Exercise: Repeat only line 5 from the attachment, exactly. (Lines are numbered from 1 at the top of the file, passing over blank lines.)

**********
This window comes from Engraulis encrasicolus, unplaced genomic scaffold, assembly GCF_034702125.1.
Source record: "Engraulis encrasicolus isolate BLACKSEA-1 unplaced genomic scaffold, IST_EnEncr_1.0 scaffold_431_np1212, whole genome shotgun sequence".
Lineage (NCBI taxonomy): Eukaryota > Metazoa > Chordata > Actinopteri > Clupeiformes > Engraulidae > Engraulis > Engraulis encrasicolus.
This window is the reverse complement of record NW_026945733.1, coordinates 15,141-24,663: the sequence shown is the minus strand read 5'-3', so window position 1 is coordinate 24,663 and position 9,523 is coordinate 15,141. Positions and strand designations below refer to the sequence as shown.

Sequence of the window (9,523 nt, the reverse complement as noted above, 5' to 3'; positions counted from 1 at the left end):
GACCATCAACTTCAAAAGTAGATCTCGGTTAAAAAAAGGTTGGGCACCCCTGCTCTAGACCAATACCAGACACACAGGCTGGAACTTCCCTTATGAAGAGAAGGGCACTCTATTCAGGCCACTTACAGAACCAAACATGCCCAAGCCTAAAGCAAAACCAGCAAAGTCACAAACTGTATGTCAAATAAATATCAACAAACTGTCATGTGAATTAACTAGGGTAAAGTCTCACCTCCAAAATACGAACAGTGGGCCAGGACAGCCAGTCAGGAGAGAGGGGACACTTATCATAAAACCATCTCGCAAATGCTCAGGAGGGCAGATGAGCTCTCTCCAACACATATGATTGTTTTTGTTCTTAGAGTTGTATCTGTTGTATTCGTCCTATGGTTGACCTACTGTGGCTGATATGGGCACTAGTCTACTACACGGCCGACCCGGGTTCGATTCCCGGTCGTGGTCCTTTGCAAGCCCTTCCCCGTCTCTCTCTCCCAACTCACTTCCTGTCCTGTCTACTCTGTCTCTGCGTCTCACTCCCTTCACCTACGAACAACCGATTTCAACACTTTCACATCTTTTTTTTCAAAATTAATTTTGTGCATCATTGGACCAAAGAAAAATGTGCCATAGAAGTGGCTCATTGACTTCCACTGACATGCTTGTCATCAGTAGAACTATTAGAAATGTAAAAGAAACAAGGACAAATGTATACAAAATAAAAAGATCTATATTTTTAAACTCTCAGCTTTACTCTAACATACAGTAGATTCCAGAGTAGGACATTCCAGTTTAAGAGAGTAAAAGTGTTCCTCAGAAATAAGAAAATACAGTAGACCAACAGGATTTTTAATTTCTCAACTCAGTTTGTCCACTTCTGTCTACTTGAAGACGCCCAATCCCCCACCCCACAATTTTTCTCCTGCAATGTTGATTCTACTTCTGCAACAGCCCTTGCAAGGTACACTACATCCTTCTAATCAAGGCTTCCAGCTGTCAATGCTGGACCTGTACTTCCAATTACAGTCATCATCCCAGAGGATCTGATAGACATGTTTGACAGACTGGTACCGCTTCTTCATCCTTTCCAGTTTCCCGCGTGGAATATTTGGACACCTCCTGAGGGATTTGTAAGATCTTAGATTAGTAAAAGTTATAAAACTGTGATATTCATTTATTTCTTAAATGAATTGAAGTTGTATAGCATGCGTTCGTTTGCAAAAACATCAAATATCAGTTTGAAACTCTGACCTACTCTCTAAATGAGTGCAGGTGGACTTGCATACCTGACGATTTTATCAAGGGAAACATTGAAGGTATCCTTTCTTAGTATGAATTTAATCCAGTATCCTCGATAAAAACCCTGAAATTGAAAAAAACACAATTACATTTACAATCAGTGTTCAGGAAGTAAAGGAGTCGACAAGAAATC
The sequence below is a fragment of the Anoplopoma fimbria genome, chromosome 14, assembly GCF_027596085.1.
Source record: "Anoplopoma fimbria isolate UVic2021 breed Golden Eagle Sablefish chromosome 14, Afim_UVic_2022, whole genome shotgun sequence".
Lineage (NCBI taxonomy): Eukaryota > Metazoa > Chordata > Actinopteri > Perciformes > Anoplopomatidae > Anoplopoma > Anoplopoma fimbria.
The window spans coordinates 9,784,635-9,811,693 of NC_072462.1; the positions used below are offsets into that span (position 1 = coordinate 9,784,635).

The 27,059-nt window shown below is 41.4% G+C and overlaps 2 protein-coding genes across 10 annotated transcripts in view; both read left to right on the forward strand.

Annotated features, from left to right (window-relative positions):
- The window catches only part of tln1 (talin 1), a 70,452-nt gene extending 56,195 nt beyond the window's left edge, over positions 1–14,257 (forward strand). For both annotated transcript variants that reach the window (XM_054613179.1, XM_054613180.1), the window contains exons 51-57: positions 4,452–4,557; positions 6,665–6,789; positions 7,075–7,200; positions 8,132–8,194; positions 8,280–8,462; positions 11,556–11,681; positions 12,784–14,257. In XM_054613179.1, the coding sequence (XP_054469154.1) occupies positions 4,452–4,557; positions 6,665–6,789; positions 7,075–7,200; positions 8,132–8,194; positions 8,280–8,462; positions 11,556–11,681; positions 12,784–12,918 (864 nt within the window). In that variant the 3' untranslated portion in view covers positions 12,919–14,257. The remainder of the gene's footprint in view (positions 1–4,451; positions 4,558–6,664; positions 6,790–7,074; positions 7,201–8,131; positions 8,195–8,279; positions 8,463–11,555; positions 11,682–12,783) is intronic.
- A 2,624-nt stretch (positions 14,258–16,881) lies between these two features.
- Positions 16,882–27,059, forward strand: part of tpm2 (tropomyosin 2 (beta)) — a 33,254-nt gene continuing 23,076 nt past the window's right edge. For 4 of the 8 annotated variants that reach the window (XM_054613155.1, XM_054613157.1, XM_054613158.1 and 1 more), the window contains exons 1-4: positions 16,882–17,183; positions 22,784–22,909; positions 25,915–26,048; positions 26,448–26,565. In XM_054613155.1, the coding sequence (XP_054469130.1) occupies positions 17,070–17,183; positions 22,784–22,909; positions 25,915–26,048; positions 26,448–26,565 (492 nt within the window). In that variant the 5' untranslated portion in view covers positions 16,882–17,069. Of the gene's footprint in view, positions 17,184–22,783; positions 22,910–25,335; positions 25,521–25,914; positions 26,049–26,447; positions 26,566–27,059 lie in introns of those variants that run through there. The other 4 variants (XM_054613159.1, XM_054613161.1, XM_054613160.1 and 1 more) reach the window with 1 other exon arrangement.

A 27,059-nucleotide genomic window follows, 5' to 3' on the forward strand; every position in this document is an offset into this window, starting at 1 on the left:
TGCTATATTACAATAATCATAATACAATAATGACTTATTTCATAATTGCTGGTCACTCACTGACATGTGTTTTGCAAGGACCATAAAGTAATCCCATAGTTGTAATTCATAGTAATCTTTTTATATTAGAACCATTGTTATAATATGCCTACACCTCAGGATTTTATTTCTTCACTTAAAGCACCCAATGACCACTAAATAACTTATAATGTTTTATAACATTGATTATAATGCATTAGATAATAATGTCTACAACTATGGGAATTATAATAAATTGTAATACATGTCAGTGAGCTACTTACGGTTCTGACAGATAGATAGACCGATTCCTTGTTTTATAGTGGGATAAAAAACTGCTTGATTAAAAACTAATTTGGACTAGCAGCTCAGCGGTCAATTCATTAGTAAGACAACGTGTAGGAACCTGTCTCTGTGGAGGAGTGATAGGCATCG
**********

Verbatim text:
Sequence of the window (9,523 nt, the reverse complement as noted above, 5' to 3'; positions counted from 1 at the left end):